BETHLEHEM, Pa. (AP) -- Republican presidential candidate John McCain promised Wednesday to balance the federal budget despite the nation's deepening economic distress.
McCain said he would "confront" the massive federal debt and would balance the annual federal budget by the end of his term in office, without specifying whether he meant in four years or perhaps eight years should he be elected twice.
McCain has long promised to balance the budget but this was the first time he renewed the pledge since the enactment of a $700 billion bailout this month of troubled financial institutions which could complicate such an effort. Many presidential candidates have promised to balance the budget but the last to do so was Democrat Bill Clinton, who had four budget surpluses beginning in 1998. That was the first surplus since 1969 and the first string of surpluses since one that ended in 1930.
In delivering this pledge, McCain committed a verbal bobble, which quickly made its way onto YouTube.
"Across this country, this is the agenda I have set before my fellow prisoners and the same standards of clarity and candor must now be applied to my opponent," said McCain, who often speaks about his time as a prisoner of war in Vietnam. His prepared remarks said "fellow citizens," not "fellow prisoners."
Speaking to a rowdy crowd of supporters in this eastern Pennsylvania town, McCain and his running mate, Sarah Palin, both challenged Democrat Barack Obama's campaign claims. Dismissing Obama as just "a guy who's just tried to talk his way into the White House," vice presidential candidate Palin said the Democrats' ideas are stale and dangerous.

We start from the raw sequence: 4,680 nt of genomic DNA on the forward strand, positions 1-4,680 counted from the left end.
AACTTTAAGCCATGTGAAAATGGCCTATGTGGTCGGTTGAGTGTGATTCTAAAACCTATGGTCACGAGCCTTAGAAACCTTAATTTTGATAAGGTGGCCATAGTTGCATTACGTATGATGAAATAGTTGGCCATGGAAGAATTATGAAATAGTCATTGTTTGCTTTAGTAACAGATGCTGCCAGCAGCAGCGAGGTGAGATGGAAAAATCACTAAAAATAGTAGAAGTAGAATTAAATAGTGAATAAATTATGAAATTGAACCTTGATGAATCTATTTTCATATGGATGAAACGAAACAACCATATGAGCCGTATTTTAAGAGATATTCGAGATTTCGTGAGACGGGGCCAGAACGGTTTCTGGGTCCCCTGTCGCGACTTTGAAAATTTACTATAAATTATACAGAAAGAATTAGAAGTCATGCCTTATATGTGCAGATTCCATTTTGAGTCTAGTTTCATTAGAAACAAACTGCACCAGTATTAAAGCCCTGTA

"He's not willing to drill for energy, but he's sure willing to drill for votes," Palin said, eliciting cheers of "Drill, baby, drill" from the crowd, which often interrupted the candidates during their joint appearance.
McCain's remarks about Obama were interrupted with shouts of "socialist," "terrorist" and "liar." At another time, a man in the bleaches shouted "No more ACORN," referring to a group that registers poor voters.
"We've all heard what he's said. But it's less clear what he's done, or what he will do," McCain said.
The crowd replied with chants, "Nobama."
Similarly, Palin said there were too many questions about Obama's past: "John McCain didn't just come out of nowhere. The American people know John McCain."
Advisers say the Republican ticket will continue this forceful tone as the campaign enters its final months. Obama leads in national and state polls; McCain is looking for a way to change that.
McCain is trying to move Pennsylvania and its 21 electoral votes out of the Democratic column; President Bush lost the state to Democrats in 2000 and 2004. Obama has one extra advantage this year: Democratic voter registration surged by 13 percent while Republican ranks shrunk by 1 percent as a record 8.6 million Pennsylvanians registered to vote in this presidential election.
Statewide, Democrats outnumber Republicans by nearly 1,170,000 voters, almost twice the edge they had a year ago.
"Which candidate's experience, in government and in life, makes him a more reliable leader for our country and commander in chief for our troops?" McCain said. "In short, who is ready to lead?"
McCain's speech centered on policies that would help the working-class voters in this region where the race is close. Obama lost Pennsylvania's Democratic primary to Sen. Hillary Rodham Clinton and has struggled to connect with the white, working-class voters he once said cling to guns and religion in times of economic uncertainty.
"What Sen. Obama says today and what he has done in the past are often two different things," McCain said.
Citing taxes, health care and energy, McCain appealed to voters' pocketbooks and lingering doubts about Obama.
"Who is the real Sen. Obama?" McCain said, repeating a line he debuted on Monday in New Mexico, another state he needs to win White House. "Is he the candidate who promises to cut middle-class taxes, or the politician who voted to raise middle-class taxes?"